One common mistake made by first time entrepreneurs, especially those who launch a service business, is billing their clients totally in arrears as opposed to asking for full or at least partial payment upfront. I learned the hard way several times that sometimes even large companies face problems and may either declare bankruptcy, slowly pay their bills or even walk away without paying for services already rendered. – Evan Nierman, Red Banyan
6. Raising Capital Without A Strong Foundation
Time and time again, I hear of startups raising a ridiculous amount of capital without a strong foundation, time in the market and a clear identity. The capital raised is used poorly and there is too much trial and error. This creates a vicious cycle of constantly needing more funding, taking you away from focusing on growing the business and never allowing you to build that strong foundation. By looking for lines of credit and small business loans, you alleviate cash-flow issues while still growing at a manageable pace. In the beginning, our steady organic growth versus a large capital injection gave us a strong, long-lasting foundation. 15 years later, we continue to consistently grow without taking on investors. – Anna-Mieke Anderson, MiaDonna & Company
7. Collecting Revenue On Trade Terms
It seems paradoxical that a fast-growing business can run out of cash and fail. This happens when revenues are collected on trade terms, such as net 60 or net 90, but costs are paid for in the current month. When I started GoLastMinute, I watched marketing expenses closely and often cut off campaigns before the end of the month to stay within budget. This discipline helps us scale up our annual revenue while maintaining profitability. – David Boehl, GoLastMinute
8. Not Looking Critically At Each Expense
You should justify every expense and ask yourself how it is going to pay for itself. You would be surprised how often expenses do not pass this test. Using this mental exercise on each purchase will keep you from spending money on unneeded expenses and help you better understand the purpose of that purchase. This is particularly true for recurring expenses that can easily strain the cash flow of a new venture. – Joe Morgan, Joe’s Datacenter, LLC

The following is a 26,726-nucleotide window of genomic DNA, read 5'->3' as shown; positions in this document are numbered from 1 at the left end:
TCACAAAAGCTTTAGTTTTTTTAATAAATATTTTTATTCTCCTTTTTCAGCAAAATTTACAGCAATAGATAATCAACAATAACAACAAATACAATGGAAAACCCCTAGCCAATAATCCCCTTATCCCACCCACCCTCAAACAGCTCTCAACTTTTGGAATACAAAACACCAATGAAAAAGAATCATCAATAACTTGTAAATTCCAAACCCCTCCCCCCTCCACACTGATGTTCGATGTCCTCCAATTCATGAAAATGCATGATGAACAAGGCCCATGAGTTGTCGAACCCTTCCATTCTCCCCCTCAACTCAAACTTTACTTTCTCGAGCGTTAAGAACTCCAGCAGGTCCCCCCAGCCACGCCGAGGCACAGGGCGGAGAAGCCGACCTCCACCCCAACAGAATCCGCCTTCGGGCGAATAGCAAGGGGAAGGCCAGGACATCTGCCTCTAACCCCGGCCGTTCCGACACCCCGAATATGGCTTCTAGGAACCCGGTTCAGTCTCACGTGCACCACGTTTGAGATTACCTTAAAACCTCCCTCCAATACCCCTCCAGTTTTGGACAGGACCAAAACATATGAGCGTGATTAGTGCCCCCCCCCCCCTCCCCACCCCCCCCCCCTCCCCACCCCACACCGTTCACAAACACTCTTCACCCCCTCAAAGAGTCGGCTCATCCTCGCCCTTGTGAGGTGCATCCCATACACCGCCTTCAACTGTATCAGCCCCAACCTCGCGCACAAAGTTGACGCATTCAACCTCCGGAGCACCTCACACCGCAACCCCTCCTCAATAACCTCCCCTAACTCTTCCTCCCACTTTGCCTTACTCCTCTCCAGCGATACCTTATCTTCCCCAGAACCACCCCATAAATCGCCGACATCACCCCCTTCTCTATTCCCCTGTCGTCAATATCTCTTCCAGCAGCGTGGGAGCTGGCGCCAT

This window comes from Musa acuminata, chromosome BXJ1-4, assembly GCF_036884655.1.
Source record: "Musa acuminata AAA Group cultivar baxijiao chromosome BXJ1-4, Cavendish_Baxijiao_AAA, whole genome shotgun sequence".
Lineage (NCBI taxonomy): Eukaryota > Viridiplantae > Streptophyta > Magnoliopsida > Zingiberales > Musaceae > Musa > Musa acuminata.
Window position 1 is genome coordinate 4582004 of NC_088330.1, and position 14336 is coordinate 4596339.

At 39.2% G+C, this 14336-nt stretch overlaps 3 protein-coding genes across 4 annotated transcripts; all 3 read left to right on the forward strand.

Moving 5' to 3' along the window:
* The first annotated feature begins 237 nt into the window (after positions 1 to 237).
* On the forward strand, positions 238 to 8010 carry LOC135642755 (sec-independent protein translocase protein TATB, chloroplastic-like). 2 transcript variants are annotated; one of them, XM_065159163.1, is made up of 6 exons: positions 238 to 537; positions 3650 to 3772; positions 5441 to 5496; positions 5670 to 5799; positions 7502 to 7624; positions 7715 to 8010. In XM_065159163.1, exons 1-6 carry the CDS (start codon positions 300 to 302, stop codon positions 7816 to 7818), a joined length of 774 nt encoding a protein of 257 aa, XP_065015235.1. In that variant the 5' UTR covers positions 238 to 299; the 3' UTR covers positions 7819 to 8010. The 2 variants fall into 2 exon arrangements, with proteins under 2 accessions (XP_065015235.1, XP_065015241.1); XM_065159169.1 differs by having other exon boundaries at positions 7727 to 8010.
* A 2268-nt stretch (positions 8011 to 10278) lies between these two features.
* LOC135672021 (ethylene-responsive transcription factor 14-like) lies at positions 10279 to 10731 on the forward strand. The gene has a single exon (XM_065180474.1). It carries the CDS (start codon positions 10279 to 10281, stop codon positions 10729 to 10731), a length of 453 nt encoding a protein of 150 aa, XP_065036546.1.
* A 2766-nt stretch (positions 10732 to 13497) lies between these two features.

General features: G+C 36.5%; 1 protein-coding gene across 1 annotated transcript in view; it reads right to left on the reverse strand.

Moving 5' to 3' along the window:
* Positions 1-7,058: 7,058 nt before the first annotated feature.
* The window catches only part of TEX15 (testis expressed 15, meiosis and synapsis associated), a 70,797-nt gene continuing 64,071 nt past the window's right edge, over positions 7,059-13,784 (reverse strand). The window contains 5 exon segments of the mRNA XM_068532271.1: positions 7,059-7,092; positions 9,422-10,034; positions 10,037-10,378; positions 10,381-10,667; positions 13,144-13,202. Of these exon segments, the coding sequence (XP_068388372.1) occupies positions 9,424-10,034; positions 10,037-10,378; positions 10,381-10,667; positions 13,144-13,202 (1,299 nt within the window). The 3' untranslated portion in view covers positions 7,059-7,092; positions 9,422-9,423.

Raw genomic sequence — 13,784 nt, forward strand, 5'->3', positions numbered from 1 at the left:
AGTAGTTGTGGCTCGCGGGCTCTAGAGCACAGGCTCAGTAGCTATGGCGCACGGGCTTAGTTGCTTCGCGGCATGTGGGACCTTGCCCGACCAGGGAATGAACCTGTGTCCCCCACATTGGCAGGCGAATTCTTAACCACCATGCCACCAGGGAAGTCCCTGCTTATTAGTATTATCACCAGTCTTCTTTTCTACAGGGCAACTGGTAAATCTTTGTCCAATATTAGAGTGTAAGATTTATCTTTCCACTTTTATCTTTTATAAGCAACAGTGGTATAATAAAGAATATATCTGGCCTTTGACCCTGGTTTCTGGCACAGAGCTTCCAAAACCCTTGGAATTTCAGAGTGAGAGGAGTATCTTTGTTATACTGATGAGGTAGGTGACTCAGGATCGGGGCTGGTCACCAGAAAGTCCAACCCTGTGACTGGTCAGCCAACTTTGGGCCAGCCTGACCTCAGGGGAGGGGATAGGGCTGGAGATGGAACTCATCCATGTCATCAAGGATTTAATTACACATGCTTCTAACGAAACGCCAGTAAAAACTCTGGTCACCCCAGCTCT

9. Relying On Your Bank Balance For Cash Flow Insight
New owners rely too much on their bank balance for insight into their cash flow, but the balance does not reflect your true cash position. Instead, the business owner should look at cash flow forecasting to more accurately determine accounts payable, accounts receivable and expected revenue. You would want to know more than just a few months out where you stand. For example, if you are trying to figure out your cash flow for Q1 2021, you can more accurately determine this by forecasting expected sales. While you may not always hit the exact goal, you’ll still get a pretty solid picture of cash flow. – Marjorie Adams, Fourlane
10. Not Leaving Enough Room For Contingency
Everything seems to take a bit longer than you could have imagined (whether because of administrative tasks or delays in manufacturing), so leave extra room in your budget for contingency. Alternatively, I always say leave a little room as well for magic as great things that you weren’t prepared for can happen too whether it’s getting a big retailer on board for thousands of stores or securing a partnership where you need to hire more staff. – Sara Bonham, Willow Cup (dba Perennial)